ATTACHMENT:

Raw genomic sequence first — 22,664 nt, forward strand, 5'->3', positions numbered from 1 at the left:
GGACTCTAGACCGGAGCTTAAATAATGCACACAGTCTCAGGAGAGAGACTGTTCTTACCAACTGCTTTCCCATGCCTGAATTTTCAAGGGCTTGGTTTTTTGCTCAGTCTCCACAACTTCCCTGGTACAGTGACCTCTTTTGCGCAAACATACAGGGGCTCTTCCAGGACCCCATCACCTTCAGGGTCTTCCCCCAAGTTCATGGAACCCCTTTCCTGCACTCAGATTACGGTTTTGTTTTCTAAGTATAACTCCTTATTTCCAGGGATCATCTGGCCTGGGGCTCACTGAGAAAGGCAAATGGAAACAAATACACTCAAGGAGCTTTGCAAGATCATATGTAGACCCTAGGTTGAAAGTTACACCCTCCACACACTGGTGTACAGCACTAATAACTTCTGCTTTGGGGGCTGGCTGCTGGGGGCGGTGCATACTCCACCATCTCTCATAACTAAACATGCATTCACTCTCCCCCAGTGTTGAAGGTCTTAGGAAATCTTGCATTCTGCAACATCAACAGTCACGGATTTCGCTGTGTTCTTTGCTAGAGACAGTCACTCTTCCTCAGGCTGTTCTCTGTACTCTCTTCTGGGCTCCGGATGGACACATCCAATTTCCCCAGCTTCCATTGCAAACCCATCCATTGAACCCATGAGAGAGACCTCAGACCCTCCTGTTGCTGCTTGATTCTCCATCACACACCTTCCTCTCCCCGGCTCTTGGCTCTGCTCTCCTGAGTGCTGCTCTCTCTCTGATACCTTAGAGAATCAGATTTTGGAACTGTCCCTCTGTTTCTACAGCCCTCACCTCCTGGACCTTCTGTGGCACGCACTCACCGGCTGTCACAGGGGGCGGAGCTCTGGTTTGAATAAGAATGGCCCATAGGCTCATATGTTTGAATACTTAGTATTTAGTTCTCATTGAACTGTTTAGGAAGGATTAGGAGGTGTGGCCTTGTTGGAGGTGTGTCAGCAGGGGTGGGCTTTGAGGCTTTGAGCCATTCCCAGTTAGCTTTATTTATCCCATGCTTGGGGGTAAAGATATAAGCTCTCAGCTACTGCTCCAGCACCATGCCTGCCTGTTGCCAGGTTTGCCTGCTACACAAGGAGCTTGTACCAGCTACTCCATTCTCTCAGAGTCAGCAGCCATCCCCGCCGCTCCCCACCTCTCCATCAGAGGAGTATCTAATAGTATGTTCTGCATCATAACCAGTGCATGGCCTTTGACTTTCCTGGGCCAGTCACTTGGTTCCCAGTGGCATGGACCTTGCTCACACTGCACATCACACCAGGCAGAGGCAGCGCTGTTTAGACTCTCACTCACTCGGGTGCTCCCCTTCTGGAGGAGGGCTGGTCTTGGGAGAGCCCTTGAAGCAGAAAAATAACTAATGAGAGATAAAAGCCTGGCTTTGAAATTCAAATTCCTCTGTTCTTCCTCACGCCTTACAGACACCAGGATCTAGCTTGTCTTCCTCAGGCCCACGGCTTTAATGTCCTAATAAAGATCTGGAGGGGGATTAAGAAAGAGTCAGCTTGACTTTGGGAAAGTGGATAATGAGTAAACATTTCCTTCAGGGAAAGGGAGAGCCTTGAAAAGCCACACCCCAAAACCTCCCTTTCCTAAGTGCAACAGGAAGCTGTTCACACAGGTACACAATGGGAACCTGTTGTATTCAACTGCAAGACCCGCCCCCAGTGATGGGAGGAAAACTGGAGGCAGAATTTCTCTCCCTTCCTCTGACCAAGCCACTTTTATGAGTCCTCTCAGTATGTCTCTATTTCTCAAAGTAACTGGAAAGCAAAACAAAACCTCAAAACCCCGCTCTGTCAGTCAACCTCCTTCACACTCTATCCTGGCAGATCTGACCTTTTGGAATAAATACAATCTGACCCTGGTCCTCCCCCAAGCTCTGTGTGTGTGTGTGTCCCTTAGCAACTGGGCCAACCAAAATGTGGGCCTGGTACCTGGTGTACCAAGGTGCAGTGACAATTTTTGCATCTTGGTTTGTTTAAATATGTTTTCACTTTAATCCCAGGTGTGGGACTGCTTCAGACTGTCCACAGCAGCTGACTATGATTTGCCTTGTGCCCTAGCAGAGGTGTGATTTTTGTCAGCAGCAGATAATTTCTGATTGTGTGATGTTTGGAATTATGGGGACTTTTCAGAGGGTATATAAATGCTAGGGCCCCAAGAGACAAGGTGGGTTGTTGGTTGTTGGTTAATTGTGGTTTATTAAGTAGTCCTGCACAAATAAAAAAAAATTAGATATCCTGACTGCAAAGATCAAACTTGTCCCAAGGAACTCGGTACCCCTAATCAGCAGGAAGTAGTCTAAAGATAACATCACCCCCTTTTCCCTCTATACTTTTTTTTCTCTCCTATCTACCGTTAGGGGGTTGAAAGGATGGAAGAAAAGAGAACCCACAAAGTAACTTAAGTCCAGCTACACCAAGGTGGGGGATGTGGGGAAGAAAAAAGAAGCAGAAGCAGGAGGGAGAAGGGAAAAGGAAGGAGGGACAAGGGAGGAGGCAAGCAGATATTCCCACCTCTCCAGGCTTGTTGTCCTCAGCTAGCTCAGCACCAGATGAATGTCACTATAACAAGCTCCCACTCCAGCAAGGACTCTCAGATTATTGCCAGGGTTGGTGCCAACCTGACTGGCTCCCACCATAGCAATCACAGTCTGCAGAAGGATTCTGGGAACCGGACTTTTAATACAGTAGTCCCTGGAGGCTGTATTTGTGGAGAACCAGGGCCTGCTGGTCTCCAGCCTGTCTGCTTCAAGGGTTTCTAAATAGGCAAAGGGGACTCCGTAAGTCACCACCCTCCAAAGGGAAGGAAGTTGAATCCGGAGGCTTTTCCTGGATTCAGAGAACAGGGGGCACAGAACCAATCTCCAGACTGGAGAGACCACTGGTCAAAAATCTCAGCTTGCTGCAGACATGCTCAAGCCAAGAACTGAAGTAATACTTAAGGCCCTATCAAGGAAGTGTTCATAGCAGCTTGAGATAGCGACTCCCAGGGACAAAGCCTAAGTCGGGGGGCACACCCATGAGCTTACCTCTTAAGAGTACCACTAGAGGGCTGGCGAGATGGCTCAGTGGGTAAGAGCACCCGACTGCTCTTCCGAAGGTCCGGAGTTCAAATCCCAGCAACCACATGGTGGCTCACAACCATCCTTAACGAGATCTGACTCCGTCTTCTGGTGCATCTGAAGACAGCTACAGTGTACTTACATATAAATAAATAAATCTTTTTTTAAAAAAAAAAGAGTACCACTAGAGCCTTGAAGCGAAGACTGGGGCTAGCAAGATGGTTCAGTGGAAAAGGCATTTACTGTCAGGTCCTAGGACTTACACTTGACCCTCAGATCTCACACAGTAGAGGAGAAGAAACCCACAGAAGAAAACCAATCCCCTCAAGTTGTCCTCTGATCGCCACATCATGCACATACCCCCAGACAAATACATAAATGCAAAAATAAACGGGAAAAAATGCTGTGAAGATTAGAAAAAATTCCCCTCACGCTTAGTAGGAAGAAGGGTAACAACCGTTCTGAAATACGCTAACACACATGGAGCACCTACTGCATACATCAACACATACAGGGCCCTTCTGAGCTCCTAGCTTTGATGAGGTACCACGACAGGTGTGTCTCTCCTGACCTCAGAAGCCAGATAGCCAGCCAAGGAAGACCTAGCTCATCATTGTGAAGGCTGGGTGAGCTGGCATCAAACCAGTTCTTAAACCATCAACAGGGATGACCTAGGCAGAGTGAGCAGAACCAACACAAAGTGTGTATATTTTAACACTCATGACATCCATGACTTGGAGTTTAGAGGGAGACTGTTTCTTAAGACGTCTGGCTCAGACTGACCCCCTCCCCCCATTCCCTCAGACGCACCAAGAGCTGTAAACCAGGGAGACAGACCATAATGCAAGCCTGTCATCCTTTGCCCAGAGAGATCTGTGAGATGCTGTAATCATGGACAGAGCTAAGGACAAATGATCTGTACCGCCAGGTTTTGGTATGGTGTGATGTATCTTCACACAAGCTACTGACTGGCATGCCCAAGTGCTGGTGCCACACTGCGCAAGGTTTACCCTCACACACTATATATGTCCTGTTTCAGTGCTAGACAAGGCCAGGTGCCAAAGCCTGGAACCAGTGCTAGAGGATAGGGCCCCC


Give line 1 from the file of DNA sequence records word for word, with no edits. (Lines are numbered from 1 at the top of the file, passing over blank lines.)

Raw genomic sequence first — 22,664 nt, forward strand, 5'->3', positions numbered from 1 at the left: